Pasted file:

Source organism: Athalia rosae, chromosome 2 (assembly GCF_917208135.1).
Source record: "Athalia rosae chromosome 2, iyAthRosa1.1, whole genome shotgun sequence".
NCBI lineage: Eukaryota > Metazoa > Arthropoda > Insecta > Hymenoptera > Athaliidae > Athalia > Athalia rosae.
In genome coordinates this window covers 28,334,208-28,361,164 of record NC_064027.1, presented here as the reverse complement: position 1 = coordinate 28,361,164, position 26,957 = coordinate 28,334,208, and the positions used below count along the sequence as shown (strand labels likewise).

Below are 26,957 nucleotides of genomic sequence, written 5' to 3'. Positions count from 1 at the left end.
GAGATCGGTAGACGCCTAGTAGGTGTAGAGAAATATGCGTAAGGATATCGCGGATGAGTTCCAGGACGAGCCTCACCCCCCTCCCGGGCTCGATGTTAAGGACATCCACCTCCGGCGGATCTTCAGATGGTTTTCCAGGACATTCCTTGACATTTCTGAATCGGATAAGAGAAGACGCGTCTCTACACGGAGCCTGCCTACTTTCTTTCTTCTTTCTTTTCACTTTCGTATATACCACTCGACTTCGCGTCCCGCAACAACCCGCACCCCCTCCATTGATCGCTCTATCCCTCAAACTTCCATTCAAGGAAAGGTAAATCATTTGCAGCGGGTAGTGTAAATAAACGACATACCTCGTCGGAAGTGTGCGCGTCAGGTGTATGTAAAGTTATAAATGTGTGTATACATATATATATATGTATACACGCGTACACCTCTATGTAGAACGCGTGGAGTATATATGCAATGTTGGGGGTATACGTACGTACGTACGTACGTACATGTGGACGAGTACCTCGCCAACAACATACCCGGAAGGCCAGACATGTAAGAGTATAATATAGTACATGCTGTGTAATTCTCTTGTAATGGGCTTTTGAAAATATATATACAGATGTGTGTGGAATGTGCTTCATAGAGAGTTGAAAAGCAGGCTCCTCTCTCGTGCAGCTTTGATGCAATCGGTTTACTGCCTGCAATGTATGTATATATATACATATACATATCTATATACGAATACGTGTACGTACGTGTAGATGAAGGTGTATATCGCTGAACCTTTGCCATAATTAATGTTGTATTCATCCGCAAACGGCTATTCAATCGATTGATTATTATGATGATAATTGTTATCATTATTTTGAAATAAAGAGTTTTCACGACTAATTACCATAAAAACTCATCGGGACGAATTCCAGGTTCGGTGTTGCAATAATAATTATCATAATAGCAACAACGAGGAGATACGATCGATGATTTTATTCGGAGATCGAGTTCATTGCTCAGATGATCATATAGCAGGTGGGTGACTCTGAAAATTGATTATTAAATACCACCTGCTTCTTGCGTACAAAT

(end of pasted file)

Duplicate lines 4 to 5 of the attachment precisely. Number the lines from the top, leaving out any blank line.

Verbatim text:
In genome coordinates this window covers 28,334,208-28,361,164 of record NC_064027.1, presented here as the reverse complement: position 1 = coordinate 28,361,164, position 26,957 = coordinate 28,334,208, and the positions used below count along the sequence as shown (strand labels likewise).

Below are 26,957 nucleotides of genomic sequence, written 5' to 3'. Positions count from 1 at the left end.